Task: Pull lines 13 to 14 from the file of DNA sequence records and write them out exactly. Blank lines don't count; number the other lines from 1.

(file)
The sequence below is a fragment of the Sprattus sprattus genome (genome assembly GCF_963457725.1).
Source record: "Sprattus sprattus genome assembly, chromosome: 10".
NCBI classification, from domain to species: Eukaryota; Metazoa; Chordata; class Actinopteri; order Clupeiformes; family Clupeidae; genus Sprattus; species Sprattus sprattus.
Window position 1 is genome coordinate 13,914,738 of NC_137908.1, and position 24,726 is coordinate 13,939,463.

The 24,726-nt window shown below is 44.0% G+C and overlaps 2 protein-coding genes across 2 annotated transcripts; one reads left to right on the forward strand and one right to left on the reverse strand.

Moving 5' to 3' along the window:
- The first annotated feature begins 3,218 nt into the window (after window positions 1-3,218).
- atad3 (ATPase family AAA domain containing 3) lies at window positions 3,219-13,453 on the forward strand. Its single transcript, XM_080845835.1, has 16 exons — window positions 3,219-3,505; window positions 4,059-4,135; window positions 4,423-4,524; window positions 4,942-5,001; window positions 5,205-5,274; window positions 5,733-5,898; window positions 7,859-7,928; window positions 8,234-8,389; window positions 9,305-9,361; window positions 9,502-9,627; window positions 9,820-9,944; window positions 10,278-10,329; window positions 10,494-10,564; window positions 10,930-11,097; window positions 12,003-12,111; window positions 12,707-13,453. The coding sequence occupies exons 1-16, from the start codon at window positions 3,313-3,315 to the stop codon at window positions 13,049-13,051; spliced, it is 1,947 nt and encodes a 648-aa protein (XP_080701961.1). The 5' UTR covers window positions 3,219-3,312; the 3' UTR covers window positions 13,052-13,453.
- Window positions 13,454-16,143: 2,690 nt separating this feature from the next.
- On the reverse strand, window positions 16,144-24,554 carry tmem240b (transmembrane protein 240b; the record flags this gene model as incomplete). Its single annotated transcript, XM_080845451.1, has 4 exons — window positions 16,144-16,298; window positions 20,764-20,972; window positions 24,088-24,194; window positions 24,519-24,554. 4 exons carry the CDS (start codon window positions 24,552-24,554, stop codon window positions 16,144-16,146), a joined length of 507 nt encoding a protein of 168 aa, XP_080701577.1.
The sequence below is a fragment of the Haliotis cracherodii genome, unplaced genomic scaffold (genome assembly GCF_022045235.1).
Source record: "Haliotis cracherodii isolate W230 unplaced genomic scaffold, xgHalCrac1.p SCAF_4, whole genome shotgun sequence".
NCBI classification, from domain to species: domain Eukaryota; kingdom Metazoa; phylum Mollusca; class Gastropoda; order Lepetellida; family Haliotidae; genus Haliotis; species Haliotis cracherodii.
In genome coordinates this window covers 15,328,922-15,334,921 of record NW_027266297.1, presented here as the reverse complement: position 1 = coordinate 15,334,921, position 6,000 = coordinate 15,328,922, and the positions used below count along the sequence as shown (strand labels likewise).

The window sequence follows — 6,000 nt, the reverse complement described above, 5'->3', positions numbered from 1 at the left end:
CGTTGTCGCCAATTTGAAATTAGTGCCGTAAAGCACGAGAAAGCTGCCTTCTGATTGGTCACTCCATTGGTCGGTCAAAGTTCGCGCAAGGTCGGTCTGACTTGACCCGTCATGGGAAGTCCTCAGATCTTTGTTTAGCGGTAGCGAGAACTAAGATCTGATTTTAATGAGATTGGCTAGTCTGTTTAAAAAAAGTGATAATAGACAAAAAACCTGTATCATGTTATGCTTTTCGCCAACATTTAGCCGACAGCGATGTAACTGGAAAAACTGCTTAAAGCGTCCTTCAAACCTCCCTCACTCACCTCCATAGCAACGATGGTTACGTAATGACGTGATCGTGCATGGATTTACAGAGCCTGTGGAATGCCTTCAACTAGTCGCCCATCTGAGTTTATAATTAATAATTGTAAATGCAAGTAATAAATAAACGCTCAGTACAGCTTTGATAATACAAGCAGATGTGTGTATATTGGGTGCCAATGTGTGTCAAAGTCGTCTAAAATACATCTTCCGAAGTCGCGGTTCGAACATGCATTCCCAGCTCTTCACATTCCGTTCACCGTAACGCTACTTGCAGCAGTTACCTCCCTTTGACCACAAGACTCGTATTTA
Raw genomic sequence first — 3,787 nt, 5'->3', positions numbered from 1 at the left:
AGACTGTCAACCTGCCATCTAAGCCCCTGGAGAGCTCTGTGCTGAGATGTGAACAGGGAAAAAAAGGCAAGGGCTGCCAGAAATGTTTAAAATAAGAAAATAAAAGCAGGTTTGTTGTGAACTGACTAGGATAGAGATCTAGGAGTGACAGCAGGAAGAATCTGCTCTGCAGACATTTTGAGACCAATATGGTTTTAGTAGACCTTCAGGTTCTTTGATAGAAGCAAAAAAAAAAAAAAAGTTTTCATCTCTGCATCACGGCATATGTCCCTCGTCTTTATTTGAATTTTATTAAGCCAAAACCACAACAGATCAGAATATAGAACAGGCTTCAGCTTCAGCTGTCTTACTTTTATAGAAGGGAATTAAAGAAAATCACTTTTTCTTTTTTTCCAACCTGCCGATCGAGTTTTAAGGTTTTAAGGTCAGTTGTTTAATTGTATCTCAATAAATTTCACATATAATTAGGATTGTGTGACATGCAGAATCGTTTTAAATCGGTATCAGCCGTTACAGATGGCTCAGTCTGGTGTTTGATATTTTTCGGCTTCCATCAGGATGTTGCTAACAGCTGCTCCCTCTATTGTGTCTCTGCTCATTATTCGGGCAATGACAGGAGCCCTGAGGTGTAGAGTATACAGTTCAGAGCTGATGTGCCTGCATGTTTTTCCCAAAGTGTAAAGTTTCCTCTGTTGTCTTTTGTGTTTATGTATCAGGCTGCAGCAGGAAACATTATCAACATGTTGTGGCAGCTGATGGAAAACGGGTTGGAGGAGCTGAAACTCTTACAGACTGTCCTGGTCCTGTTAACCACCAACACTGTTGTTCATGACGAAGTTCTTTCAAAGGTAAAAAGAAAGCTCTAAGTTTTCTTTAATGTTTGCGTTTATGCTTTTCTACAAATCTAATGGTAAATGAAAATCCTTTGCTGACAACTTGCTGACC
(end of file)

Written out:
NCBI classification, from domain to species: domain Eukaryota; kingdom Metazoa; phylum Mollusca; class Gastropoda; order Lepetellida; family Haliotidae; genus Haliotis; species Haliotis cracherodii.
In genome coordinates this window covers 15,328,922-15,334,921 of record NW_027266297.1, presented here as the reverse complement: position 1 = coordinate 15,334,921, position 6,000 = coordinate 15,328,922, and the positions used below count along the sequence as shown (strand labels likewise).